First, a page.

A sensitive subject — the difficulties gays and lesbians face in negotiating the challenges of child-rearing — gets a swift kick in the groin from “Boys and Girls,” a new play by Tom Donaghy that has its share of flaws, certainly, but probably doesn’t deserve the savaging it gets at the hands of director Gerald Gutierrez in its world premiere production at Playwrights Horizons. The staging marks another sad misfire in the checkered career of Gutierrez, who did exquisite work on the celebrated Broadway revivals of “The Heiress” and “A Delicate Balance” — and has the Tonys to prove it — but has more recently displayed a coarser touch.
The production’s aggressive comic tone is set in the opening moments, when ex-boyfriends Reed (Robert Sella) and Jason (Malcolm Gets) exchange brittle bursts of verbal gunfire over cocktails during a tense get-together. The elliptical dialogue and caffeinated rhythms are reminiscent of the plays of Donaghy mentor David Mamet, but Jason’s response to one of Reed’s inadvertent references to his drinking problem — “I heard it without subtext,” he shrugs — is all too telling.
Gutierrez and his actors — Sella being the most egregious offender — seem so desperate to accentuate the comic acid in Donaghy’s dialogue that they ignore its potentially complicated emotional underpinnings; the staccato pacing turns the characters into purveyors of shtick and robs Donaghy’s articulately inarticulate language of any significance it might accumulate if it were treated more spaciously. Instead of layered human beings we get standard-issue flippant gay characters lashing away at each other like windup toys on speed.
The play depicts Reed’s relationship with his old friend, Bev (Nadia Dajani), and her new girlfriend, Shelley (Carrie Preston), who are raising a boy and have decided to invite Reed to join their upscale menage to provide the male presence the youngster seems to be instinctively desiring. Reed is wary of this emotionally complicated situation — “a minefield” as he calls it — and isn’t quite sure he’s interested in being a surrogate daddy. (Donaghy is, however, somewhat slippery in defining his characters: At one moment Reed declines Bev’s offer by asserting he’s happy to be kid-free — and minutes later says he always wanted to have a kid with Jason. Huh?) Reed goes on to take up a modicum of responsibility, but his relationship with this atypical “family” is compromised by his on-again/off-again relationship with the on-again/off-again drunk Jason, of whom Shelley strenuously and shrilly disapproves.
The playwright has taken aim at a potent situation and a timely subject, and intermittently the play reveals a clear-eyed insight into the ambivalence young gays and lesbians may feel in taking on the kind of responsibilities that prior generations of gay men and women have been unable — or unwilling — to pursue. Donaghy also should be credited for taking a hard look at some of the darker strands in the web of motivations that can drive gay men and women to establish families. Reed speaks of wanting to raise a child “better than we were” in order to have a place to put “our extra love” — rather solipsistic reasoning.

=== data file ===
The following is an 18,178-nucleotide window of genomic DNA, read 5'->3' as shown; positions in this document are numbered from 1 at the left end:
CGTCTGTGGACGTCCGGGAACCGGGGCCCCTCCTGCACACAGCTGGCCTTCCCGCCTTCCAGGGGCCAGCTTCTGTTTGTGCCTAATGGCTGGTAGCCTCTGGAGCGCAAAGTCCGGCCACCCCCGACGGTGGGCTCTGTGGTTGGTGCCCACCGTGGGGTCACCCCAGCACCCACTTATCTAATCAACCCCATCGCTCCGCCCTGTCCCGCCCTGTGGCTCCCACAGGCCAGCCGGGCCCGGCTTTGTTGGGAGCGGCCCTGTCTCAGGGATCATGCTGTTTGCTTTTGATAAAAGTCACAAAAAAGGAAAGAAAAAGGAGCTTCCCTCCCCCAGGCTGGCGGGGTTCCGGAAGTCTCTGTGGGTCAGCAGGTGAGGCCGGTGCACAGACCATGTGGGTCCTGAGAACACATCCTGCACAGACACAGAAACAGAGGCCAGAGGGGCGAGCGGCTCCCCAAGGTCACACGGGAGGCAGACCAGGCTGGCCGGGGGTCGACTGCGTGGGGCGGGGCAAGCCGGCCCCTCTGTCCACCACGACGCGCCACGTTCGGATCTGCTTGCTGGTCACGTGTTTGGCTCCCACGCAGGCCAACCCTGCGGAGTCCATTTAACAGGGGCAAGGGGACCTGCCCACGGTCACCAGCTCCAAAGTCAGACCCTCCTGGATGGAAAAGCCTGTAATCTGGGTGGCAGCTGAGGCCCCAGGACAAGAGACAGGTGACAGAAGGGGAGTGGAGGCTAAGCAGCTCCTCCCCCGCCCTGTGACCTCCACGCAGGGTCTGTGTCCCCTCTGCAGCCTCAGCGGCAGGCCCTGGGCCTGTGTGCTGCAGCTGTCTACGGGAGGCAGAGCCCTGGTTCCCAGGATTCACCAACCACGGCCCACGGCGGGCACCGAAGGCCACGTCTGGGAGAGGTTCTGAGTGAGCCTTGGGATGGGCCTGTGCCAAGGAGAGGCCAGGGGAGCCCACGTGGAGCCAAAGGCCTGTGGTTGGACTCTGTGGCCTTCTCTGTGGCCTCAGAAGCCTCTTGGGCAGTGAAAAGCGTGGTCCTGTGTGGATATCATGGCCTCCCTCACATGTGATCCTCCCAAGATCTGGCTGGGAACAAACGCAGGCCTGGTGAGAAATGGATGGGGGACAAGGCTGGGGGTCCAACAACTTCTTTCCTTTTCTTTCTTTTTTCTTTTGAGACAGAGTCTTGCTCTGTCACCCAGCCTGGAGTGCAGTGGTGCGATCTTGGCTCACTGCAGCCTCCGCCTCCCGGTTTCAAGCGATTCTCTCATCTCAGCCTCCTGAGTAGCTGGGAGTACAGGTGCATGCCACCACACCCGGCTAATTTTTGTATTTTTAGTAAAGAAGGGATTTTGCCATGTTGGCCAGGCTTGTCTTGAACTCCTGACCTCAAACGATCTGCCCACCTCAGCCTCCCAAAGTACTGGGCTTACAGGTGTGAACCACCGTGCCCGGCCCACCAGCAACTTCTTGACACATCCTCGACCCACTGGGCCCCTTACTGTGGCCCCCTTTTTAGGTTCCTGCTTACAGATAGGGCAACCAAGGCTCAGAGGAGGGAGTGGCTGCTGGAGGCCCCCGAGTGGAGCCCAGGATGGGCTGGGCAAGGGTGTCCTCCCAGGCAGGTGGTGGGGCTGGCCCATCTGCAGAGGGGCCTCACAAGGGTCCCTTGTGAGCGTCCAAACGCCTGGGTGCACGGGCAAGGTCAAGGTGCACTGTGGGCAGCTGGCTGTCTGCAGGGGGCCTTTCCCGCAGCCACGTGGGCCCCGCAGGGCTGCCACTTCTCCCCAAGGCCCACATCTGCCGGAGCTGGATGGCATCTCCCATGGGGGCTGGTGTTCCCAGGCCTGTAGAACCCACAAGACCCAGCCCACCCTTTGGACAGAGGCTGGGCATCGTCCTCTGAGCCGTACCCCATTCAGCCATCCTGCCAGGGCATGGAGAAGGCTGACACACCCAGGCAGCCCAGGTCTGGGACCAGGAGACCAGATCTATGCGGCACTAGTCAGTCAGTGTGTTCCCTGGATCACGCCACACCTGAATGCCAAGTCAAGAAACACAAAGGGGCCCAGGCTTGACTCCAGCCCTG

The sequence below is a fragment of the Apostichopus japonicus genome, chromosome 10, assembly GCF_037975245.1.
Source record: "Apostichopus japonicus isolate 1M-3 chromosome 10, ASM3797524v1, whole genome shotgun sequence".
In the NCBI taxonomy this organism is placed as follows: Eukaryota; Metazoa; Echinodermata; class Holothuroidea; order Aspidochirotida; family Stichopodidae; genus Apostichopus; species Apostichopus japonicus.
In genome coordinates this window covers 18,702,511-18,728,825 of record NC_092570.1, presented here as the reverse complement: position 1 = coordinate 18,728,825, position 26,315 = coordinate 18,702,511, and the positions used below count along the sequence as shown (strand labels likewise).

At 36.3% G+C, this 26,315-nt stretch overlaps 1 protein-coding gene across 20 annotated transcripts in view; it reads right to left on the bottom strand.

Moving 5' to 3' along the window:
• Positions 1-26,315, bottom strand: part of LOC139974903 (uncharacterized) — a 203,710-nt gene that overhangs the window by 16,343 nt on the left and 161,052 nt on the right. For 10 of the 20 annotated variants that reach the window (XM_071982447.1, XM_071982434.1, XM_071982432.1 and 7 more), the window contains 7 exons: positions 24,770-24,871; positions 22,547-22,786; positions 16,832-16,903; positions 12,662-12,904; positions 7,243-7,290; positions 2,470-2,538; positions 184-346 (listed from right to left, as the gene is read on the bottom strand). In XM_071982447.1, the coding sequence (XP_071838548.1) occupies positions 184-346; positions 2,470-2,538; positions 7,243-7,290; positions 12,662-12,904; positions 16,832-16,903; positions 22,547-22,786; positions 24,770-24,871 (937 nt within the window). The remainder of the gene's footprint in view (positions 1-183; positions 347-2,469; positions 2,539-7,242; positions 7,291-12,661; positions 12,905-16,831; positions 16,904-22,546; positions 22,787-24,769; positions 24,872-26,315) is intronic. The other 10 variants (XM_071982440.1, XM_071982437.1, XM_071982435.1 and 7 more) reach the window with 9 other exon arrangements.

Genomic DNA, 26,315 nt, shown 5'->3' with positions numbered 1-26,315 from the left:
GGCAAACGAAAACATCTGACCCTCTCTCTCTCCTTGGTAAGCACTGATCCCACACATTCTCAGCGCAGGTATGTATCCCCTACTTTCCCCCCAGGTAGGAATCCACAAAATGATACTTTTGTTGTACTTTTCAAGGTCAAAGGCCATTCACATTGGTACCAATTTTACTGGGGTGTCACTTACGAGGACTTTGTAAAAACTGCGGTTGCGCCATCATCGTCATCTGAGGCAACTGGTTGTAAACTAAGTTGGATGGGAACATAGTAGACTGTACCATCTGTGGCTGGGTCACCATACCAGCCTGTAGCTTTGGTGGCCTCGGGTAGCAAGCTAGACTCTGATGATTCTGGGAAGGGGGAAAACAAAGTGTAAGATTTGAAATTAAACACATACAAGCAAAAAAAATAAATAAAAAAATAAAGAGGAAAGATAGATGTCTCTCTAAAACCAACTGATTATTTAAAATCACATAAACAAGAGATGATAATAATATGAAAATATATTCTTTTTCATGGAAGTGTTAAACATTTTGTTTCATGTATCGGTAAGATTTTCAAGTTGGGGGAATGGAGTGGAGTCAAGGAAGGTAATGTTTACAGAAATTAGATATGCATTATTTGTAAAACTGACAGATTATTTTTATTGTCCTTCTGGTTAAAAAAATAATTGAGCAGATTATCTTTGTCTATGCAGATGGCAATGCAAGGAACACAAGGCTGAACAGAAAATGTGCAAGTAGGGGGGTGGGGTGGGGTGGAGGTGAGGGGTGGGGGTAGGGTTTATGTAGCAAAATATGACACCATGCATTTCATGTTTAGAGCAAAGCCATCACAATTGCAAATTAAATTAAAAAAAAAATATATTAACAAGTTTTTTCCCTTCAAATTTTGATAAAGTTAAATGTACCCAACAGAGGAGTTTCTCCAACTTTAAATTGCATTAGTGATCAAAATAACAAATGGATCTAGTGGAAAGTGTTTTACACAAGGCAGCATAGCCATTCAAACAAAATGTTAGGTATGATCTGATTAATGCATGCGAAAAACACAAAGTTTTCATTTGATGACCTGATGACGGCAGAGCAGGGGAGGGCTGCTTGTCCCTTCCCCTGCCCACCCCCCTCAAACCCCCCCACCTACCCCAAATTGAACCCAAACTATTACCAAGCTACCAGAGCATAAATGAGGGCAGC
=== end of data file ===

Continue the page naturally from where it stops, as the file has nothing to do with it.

But Donaghy seems so intent on avoiding a rose-colored, politically correct approach to his subject that he tugs too far in the other direction: He so insistently accentuates the characters’ self-indulgence and emotional immaturity that the play loses any sense of truth. Instead of a politically correct cartoon in which gay child-rearing is given a big gold star of approval, we get a smugly politically incorrect cartoon of contemporary gay culture.
The characters become caricatures wearing their pronounced psychological flaws like the latest designer duds; they’re updated versions of the damaged gay goods found at the center of plays of the era of “The Boys in the Band.” Donaghy has merely exchanged a benign formula for a more fashionably cynical one. (More plays like this and Donaghy could well become the gay Neil LaBute. Lovely!)
Sadly, Gutierrez’s production gleefully accentuates the play’s reckless disregard for its characters’ humanity. Sella’s performance is distinctly grating, particularly during a second-act scene at the beach in which he and Shelley resort to physical violence when the verbal kind proves too unsatisfying. It doesn’t help that most of Reed’s dialogue tends to be whining of one kind or another: Either the sunscreen isn’t working or, “I was the first one of everyone to want a home and someone and then everyone got that and now I’m the last,” as he complains to Jason during one of their many scenes of rapprochement.
Preston’s Shelley is perhaps even more distasteful: She’s an emotionally stunted perfectionist who sees a child as the latest de rigueur accoutrement of her high-toned lifestyle. (A phone conversation with her chilly and demanding mother is a facile and unconvincing way of explaining away her personality problems.) Gets and Dajani have far easier tasks in presenting their less shrilly drawn characters, and do more creditable work.
The boy at the heart of this sour two-hour tug of war remains offstage throughout the play — which may or may not be meant as a comment on his insignificance in the emotional lives of his “parents.” In any case, it’s a pity: However difficult this 4-year-old might have been, he couldn’t be more unpleasant company than his quartet of adult caretakers. You can say this, at least, for “Boys and Girls” — it’s the rare play to leave you pining for the presence of a child actor.